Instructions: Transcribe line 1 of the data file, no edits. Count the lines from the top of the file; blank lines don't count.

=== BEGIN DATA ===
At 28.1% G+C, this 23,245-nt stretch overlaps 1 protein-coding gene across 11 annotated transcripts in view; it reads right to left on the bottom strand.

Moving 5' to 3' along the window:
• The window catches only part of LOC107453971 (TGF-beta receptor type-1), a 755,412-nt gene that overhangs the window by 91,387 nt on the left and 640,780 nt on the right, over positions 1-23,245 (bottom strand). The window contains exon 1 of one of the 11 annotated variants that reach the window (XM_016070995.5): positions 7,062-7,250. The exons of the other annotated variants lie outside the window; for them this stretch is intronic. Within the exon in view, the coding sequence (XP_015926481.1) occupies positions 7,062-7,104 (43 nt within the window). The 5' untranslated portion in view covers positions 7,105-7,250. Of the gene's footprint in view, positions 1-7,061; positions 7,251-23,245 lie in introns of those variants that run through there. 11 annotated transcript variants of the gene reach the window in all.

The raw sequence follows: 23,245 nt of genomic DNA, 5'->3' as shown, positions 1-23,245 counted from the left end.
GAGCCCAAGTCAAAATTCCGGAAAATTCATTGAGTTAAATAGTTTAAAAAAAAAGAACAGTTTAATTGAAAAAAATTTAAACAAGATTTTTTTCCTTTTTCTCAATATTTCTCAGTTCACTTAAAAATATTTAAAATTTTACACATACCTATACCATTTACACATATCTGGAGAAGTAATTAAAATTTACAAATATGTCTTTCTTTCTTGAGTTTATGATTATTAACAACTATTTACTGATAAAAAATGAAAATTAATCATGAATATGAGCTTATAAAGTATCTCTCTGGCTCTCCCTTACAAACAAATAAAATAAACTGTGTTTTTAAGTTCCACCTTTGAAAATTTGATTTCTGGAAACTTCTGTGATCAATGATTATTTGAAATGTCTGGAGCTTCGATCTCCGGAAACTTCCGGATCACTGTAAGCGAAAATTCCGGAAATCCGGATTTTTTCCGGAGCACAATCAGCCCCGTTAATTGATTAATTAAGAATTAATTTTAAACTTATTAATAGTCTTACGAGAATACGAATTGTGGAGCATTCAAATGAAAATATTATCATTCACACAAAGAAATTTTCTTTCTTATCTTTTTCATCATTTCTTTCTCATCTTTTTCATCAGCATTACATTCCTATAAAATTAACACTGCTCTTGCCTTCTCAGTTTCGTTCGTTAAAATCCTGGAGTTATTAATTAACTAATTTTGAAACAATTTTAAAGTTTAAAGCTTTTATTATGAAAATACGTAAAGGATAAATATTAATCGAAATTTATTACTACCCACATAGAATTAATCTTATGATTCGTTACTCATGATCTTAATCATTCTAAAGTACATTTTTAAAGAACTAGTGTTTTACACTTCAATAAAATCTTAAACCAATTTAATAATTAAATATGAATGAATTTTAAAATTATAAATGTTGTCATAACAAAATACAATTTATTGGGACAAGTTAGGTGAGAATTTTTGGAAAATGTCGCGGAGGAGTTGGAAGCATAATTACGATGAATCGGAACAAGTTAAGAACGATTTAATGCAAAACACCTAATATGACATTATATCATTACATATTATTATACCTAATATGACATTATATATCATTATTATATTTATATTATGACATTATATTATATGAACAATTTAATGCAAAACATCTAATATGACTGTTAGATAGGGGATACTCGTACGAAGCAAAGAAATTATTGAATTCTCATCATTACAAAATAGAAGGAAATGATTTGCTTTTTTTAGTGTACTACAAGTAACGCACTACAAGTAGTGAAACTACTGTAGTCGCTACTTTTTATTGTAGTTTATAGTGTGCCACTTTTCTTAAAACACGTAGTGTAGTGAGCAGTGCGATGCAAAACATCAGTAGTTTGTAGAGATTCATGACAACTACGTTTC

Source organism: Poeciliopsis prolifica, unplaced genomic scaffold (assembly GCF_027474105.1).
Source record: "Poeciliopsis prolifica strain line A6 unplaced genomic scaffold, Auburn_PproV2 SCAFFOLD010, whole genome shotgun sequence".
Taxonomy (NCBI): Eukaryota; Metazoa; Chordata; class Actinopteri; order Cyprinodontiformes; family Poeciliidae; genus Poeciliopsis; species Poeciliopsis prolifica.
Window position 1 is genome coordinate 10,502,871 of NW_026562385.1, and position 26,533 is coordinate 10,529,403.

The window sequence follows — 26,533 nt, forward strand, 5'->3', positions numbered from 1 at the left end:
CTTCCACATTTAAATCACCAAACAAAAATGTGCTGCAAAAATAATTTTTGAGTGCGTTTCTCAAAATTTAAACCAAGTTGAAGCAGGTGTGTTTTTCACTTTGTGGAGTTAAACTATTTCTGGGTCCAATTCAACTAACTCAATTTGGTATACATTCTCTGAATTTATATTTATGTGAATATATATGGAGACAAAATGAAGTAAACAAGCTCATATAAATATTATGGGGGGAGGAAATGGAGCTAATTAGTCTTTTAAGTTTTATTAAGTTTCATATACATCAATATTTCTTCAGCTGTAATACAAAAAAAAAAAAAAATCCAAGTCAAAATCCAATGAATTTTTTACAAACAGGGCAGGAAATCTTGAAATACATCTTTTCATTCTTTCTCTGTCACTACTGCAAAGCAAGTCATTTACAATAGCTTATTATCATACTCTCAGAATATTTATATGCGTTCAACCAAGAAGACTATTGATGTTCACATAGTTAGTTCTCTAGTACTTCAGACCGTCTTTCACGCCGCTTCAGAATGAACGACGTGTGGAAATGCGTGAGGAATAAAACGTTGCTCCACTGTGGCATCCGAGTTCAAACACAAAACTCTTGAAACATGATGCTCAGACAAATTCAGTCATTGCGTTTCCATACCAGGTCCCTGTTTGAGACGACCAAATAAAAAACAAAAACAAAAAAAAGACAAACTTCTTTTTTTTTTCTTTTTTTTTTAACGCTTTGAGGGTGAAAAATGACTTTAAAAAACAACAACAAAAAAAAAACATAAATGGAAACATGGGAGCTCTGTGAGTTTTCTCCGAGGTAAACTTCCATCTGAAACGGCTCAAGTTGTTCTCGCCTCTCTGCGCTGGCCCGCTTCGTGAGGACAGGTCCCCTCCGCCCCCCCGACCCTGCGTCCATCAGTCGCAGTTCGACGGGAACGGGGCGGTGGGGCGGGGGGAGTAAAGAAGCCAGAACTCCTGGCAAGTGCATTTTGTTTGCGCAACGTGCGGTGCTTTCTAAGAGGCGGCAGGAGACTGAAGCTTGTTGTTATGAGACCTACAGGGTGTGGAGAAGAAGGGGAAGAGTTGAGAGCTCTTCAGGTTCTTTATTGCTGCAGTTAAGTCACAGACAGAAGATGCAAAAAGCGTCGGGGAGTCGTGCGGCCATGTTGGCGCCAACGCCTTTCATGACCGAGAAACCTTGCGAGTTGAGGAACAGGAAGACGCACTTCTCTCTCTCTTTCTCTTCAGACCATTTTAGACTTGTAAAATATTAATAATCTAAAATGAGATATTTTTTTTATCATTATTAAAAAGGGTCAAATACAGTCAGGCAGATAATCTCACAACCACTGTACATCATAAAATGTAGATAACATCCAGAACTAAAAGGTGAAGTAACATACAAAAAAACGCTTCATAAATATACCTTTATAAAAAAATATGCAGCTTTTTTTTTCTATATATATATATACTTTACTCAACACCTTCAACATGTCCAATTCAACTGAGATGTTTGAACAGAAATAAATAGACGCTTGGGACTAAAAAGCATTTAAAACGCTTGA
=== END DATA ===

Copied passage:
At 28.1% G+C, this 23,245-nt stretch overlaps 1 protein-coding gene across 11 annotated transcripts in view; it reads right to left on the bottom strand.